Dive into the taste and history of Armenian cuisine.
When fantasizing about Armenia, we first imagine delicious Armenian food and high peaks of the sun-kissed hills…
Inherently, Armenia has a long tradition of culinary art, with every region preserving its own food traditions and history, ranging in diverse specialties for each and every taste.
Tolma with grape leaves, gata, harissa, khash, kufta are on the menu list of enriched Armenian cuisine.
Let’s have a deeper look at each of these delicious specialties.
For true epicureans visiting Armenia, Tolma is something really peculiar to give it a try, which will feed your culinary lust and satisfy your food desires. What Tolma really is? A non-vegetarian dish prepared with minced meat (usually beef), blended with rice, spiced up with pepper, cinnamon, basilica, coriander, dill (the choice of spices can differ according to tastes) and wrapped into grape leaves, cabbage or eggplant. A special note: Tolma with grape leaves is a more sophisticated one and traditional Armenian; what is called “summer Tolma” is the one made with cabbage and eggplant.
Harissa is a porridge-like dish that you’ll fall in love with, if porridge was your favourite dish when you were a child. Unlike ordinary milk porridge, harissa is made of chicken, korkot or otherwise called as pearl barley, and served with melted butter. Truly mouth-watering dish coming from the Ararat plain!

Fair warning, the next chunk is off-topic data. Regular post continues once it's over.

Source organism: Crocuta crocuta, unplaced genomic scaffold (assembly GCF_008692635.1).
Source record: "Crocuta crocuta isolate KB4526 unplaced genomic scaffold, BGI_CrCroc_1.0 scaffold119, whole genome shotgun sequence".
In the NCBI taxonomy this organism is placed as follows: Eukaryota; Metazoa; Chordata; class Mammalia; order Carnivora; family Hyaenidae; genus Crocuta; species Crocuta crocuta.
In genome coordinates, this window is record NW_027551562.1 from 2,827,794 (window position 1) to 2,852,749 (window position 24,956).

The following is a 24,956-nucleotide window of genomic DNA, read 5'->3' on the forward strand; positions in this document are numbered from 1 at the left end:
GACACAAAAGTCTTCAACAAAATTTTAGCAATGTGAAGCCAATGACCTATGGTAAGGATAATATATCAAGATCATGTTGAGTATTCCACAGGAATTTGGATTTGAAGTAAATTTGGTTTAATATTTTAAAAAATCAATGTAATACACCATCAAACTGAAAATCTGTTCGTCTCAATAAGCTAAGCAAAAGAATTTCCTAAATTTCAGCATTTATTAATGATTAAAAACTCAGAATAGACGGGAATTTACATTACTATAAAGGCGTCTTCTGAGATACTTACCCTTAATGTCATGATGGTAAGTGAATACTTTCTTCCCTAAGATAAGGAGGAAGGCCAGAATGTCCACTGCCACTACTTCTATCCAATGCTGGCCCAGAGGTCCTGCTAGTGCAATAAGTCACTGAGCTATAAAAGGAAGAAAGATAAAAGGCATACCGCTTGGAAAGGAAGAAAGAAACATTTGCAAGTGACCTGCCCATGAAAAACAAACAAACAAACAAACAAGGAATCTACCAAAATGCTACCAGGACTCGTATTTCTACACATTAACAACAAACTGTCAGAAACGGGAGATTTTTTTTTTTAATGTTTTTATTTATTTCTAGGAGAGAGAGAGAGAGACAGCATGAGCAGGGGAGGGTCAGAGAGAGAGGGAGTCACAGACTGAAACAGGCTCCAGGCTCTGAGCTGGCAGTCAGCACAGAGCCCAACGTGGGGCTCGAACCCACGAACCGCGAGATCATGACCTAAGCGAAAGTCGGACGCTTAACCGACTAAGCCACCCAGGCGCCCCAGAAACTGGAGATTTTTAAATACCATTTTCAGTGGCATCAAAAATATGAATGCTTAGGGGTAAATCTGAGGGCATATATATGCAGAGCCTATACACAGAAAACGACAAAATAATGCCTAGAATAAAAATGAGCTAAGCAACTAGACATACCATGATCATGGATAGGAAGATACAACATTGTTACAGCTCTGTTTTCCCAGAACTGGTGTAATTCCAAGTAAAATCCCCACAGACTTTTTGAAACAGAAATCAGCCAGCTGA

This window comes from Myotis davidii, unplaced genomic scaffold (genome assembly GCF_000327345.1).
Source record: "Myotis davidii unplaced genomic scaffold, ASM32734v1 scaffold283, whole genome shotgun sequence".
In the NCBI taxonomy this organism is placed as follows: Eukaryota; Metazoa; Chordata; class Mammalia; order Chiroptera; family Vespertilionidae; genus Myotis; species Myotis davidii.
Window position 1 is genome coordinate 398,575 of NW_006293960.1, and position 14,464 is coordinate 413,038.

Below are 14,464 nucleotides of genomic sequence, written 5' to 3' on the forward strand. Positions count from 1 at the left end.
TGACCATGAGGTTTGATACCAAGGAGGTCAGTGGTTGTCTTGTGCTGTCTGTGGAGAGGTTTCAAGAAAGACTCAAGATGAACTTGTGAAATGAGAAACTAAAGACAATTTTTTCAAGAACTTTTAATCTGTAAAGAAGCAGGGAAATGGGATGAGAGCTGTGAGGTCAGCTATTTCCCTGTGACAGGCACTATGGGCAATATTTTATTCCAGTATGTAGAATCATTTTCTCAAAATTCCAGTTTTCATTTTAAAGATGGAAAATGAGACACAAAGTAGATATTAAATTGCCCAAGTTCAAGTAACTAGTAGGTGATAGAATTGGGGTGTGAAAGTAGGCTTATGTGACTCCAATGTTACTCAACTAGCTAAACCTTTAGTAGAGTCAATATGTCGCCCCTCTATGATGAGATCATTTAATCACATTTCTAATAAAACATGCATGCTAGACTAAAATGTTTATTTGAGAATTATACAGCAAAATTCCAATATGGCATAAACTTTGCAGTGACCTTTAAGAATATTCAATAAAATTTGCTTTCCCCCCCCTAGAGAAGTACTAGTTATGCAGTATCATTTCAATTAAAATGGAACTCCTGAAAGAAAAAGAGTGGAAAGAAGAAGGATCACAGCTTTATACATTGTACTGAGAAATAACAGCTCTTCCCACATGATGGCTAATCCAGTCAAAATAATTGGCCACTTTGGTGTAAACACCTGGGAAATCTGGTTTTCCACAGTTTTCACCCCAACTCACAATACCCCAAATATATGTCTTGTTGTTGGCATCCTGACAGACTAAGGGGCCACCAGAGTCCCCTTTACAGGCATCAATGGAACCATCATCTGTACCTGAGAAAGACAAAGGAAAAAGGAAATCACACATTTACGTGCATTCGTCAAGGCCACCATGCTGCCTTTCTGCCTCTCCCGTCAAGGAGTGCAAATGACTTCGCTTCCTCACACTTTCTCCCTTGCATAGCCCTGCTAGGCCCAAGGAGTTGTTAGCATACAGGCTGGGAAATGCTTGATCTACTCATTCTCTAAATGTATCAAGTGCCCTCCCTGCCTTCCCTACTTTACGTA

Armenian kufta is again a non-vegetarian dish, simply said- stuffed meat balls aromatised with special spices. Kufta has different variations, ranging from the renowned Ejmiatsni kufta to Ishli kufta, which was brought to Armenia by Syrian-Armenians.
When it comes to Armenian khash, truly said this is something not for every taste. However, those genuine meat-lovers might be impressed by this special dish prepared with boiled cow feet, served with garlic and lavash (Armenian bread) and of course accompanied by vodka, to make a cold winter day a little warmer.
When referring to Armenian sweets, the list can endlessly go on:
Grape sujuk (not to be confused with meat sujuk) is made of concentrated grape juice, walnuts and cornstarch.
Alani is another delicate dessert, prepared with dried peach and stuffed with nuts, sugar and cinnamon.
Gata: a traditional Armenian pastry or sweet bread, which has many variations according to regions. If you are among the ones who approach dishes not only as a culinary product, but also from aesthetic point of view, you will certainly appreciate the decorated round gata from the villages Garni and Geghard.
And the rest, we leave it on your taste. Come to Armenia and rejoice in infinite culinary delights!